Following a much buzzed about Sandy relief-benefiting auction
this past December, an organization founded by a duo of do-gooding design editors/lovers is celebrating NY Design Week with another charity sale of one-of-a-kind home furnishings and accessories (and other stuff, too).
Although Reclaim NYC
's “Reclaim x2: design that’s more than the sum of its parts” charity sale will take place this evening, the corresponding exhibit will be open to the public through the end of the week at a gallery space located at 446 Broadway in Soh o.
For the sophomore edition of Reclaim NYC, founders Jean Lin and Jennifer Krichels are taking a slightly different approach than the first event.
Firstly, while the sale of the furniture and artwork created exclusive for the inaugural show benefitted the American Red Cross, proceeds from the sale of this new round of collaborative design goodies (more on that in a bit) will be donated directly to the Brooklyn Recovery Fund
, a nonprofit that’s helping hard-hit neighborhoods dig out and rebuild seven months after the historic storm left a historically messy mark on the region.
Most notably, while a majority of the items auctioned off during the first iteration of Reclaim NYC were crafted from materials salvaged by designers after the storm tore through the city, there's more an emphasis on collaboration than creative ways to reuse storm debris this time around.
In fact, with the exception of a couple of solo participants, the second show is made up of 25 different design teams that were “encouraged to work with partners outside of their own firms or disciplines to address the idea of coming together in a time of need” reads the Reclaim NYC website.
For our first show, we pulled everything together in a month and a half. This time we had a little more time to reflect and create a thoughtful collection. For the initial Hurricane Sandy sale, we asked the artists to incorporate some debris from the storm, so this time we wanted them to create something that was reflective of our new charity, the Brooklyn Recovery Fund. We came up with a new design brief centered around collaboration and this idea of coming together in order to provide relief, so we asked the designers to team up and create something that was reflective of this collaborative notion.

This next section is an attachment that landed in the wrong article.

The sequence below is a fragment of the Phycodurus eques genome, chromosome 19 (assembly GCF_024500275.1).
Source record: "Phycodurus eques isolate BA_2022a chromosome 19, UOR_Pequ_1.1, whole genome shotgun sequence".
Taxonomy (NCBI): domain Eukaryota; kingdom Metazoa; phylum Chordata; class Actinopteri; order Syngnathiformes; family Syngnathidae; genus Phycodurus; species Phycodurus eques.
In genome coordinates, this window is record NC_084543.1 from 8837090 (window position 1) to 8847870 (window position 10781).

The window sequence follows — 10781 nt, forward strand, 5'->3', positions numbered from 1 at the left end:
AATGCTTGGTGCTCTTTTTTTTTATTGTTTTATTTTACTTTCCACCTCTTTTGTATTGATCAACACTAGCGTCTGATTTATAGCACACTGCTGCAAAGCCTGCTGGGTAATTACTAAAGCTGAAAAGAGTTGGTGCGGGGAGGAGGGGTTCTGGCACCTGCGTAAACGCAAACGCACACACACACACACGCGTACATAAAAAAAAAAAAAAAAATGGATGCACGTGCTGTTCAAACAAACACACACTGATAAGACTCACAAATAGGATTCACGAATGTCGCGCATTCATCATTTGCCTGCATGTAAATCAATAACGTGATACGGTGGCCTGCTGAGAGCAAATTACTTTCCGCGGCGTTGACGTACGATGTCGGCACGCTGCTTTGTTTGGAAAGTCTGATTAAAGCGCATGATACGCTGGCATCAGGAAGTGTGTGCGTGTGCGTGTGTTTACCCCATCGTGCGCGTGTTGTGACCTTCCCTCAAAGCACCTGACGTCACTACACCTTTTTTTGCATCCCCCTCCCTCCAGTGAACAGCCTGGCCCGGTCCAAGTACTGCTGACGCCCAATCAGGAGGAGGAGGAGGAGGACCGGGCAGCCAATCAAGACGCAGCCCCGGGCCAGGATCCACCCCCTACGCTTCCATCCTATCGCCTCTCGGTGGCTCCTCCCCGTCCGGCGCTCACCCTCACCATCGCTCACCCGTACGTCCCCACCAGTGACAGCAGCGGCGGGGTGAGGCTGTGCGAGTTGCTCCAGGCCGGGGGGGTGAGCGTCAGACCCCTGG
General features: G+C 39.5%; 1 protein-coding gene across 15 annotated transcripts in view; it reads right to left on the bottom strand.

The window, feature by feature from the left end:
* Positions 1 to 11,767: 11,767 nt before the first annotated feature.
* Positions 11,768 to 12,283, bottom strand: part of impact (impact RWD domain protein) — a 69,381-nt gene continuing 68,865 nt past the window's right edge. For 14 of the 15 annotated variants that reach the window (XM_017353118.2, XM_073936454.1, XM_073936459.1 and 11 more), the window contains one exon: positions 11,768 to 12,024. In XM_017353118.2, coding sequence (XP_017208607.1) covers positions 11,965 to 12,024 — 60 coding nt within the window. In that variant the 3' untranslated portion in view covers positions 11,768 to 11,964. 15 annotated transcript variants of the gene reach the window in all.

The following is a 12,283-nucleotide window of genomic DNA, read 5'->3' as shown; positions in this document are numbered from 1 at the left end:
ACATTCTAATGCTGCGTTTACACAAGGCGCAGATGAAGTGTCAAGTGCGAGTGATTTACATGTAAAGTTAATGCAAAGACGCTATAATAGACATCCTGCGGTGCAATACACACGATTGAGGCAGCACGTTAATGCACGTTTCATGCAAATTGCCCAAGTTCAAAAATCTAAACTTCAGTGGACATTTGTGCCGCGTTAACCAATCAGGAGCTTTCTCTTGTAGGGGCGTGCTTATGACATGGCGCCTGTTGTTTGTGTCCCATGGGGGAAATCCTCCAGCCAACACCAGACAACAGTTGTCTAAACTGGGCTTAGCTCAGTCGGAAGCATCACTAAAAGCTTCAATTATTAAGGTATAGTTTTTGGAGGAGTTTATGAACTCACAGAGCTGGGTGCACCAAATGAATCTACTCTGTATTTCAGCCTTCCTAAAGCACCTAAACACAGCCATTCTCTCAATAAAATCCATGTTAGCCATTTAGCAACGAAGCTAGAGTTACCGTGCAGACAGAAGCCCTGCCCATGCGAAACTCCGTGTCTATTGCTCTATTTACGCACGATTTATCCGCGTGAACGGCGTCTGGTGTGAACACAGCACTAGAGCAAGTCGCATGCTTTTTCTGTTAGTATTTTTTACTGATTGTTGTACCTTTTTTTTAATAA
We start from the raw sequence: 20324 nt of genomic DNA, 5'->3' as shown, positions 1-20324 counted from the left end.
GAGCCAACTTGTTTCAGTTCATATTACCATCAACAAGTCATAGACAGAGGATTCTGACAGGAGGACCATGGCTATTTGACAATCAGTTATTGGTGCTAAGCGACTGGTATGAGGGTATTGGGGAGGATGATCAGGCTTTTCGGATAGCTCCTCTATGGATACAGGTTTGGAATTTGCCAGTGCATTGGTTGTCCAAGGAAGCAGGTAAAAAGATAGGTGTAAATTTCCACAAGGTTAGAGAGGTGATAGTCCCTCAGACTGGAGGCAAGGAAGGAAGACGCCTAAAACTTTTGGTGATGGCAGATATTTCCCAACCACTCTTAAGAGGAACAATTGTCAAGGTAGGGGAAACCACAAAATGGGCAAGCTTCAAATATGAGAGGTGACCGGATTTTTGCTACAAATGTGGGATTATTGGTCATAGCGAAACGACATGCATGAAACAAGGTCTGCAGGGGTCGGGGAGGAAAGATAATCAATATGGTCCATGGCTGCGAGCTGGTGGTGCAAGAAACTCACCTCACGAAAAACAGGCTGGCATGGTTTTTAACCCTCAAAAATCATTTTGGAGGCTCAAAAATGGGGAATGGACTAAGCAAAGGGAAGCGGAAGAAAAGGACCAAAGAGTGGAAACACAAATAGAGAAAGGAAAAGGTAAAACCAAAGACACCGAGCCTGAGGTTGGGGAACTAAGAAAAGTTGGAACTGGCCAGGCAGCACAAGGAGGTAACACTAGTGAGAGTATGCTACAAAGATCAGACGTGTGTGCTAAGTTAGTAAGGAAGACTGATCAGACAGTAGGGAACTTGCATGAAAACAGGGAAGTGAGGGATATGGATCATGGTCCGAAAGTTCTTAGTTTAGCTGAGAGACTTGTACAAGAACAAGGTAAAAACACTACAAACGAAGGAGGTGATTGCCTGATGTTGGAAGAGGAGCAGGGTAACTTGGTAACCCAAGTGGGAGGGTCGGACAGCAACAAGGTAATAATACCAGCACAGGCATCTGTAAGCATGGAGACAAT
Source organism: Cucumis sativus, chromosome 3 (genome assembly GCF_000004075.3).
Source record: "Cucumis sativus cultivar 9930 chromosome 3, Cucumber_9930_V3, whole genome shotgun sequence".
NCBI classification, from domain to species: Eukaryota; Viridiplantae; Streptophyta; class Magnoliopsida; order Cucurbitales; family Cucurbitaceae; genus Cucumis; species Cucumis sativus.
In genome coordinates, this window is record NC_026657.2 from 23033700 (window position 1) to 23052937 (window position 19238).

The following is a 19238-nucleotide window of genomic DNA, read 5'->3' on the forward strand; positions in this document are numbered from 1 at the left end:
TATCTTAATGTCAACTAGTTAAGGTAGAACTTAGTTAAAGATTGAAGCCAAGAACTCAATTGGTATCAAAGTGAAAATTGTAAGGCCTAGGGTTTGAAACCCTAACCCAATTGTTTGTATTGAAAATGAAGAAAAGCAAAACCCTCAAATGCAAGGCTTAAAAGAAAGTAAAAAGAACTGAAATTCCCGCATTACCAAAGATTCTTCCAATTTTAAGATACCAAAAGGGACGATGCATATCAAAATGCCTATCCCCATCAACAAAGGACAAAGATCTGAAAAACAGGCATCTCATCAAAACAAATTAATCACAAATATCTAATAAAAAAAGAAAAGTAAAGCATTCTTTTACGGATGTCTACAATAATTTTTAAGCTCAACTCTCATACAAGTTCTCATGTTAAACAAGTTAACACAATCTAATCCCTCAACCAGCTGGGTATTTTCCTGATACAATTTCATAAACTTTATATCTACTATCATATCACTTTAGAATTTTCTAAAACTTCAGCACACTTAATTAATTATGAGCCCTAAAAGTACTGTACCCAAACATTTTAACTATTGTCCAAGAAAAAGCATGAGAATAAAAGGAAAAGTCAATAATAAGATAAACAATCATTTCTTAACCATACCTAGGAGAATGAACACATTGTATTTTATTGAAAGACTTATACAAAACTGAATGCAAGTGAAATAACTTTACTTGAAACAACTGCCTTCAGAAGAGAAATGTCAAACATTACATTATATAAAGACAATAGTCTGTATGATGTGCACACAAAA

She adds: "This sale is the beginning of an experiment and we hope to have the opportunity to expand outwards from hurricane relief and eventually create sales that address other current needs."
It's also worth noting that his time around some participating firms (including the always-excellent Grain
and Scout Regalia) are based outside of New York City.
Ahead of tonight’s charity sale, Lin and Krichels have launched an online presale of featured items at Lin Morris
A few choice, one-of-a-kind finds include Hard Copy, a "low-fi, new tech coffee table" from graphic designer Adam Pellecchia and furniture maker Kevin Michael Burns (pictured at top of page); a stylish lean-to tent from Scout Regalia and Reunion; a colorful ottoman with a core created from recycled magazines in lieu of wood from Brad Ascalon and Angel Naula (pictured above); men’s neckties made from vintage kimono fabric by VOLK and Dressed in Yellow; and a playful series of portable Bum Stools from UM Project and the reusable bag wizards at Baggu (pictured above).
However, it’s a non-collaborative item that immediately caught my attention: Acclaimed artist/designer and return Reclaim NYC-er Joe Doucet
’s (already sold out) Fathom Mirror
While many of the new batch of Reclaim NYC designs do not directly evoke Superstorm Sandy, that’s certainly not the case with the 24-inch-by-24-inch Fathom Mirror:
Fathom was created as a beautiful reminder of how quickly we forget about events of devastation. When one passes in front of the object, the top part of your body is reflected in a natural way, but the bottom half of the mirror creates a deep refraction and convincingly makes you appear as if you are neck deep in water.
When asked by the Atlantic Cities
’ John Metcalfe if the circular mirror is meant to have a “grim undercurrent,” Doucet explains that:
The effect the mirror crates is quite otherworldly and beautiful. It is an object for auction to raise money and I didn't want the eventual owner, who gave to others, to be left with something grim. I did want to do something striking, however, in the hopes that visitors to their home might become intrigued with the effect and ask about it, thereby, bringing up the topic of Sandy again and again. If one more person becomes involved in relief efforts because of that, I feel the piece would be a success.
More about Reclaim NYC and this week's Design Week NYC event at the organization's homepage